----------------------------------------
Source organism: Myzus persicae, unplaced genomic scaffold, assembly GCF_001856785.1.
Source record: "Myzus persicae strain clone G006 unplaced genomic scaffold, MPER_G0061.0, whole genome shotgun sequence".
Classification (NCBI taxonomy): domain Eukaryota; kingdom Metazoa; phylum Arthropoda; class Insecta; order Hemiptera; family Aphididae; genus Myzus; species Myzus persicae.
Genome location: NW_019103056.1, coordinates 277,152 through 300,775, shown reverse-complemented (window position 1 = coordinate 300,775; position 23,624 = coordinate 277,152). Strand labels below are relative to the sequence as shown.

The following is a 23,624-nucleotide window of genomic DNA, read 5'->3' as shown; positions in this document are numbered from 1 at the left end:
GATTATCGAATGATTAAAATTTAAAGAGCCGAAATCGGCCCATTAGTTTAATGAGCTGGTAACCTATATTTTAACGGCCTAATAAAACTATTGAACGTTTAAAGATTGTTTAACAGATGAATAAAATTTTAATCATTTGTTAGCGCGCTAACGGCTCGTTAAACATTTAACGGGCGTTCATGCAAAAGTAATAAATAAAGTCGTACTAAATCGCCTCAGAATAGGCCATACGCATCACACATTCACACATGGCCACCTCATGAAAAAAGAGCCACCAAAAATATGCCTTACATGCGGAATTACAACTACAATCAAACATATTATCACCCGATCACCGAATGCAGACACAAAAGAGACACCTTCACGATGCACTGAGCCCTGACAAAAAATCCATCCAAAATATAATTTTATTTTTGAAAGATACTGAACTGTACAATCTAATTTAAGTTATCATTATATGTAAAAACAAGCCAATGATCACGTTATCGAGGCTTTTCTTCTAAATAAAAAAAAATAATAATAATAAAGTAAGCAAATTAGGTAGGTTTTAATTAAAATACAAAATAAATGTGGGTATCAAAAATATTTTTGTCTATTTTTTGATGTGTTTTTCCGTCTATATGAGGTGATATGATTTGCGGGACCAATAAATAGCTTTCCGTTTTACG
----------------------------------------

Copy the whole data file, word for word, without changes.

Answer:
Source organism: Myzus persicae, unplaced genomic scaffold, assembly GCF_001856785.1.
Source record: "Myzus persicae strain clone G006 unplaced genomic scaffold, MPER_G0061.0, whole genome shotgun sequence".
Classification (NCBI taxonomy): domain Eukaryota; kingdom Metazoa; phylum Arthropoda; class Insecta; order Hemiptera; family Aphididae; genus Myzus; species Myzus persicae.
Genome location: NW_019103056.1, coordinates 277,152 through 300,775, shown reverse-complemented (window position 1 = coordinate 300,775; position 23,624 = coordinate 277,152). Strand labels below are relative to the sequence as shown.

The following is a 23,624-nucleotide window of genomic DNA, read 5'->3' as shown; positions in this document are numbered from 1 at the left end:
GATTATCGAATGATTAAAATTTAAAGAGCCGAAATCGGCCCATTAGTTTAATGAGCTGGTAACCTATATTTTAACGGCCTAATAAAACTATTGAACGTTTAAAGATTGTTTAACAGATGAATAAAATTTTAATCATTTGTTAGCGCGCTAACGGCTCGTTAAACATTTAACGGGCGTTCATGCAAAAGTAATAAATAAAGTCGTACTAAATCGCCTCAGAATAGGCCATACGCATCACACATTCACACATGGCCACCTCATGAAAAAAGAGCCACCAAAAATATGCCTTACATGCGGAATTACAACTACAATCAAACATATTATCACCCGATCACCGAATGCAGACACAAAAGAGACACCTTCACGATGCACTGAGCCCTGACAAAAAATCCATCCAAAATATAATTTTATTTTTGAAAGATACTGAACTGTACAATCTAATTTAAGTTATCATTATATGTAAAAACAAGCCAATGATCACGTTATCGAGGCTTTTCTTCTAAATAAAAAAAAATAATAATAATAAAGTAAGCAAATTAGGTAGGTTTTAATTAAAATACAAAATAAATGTGGGTATCAAAAATATTTTTGTCTATTTTTTGATGTGTTTTTCCGTCTATATGAGGTGATATGATTTGCGGGACCAATAAATAGCTTTCCGTTTTACG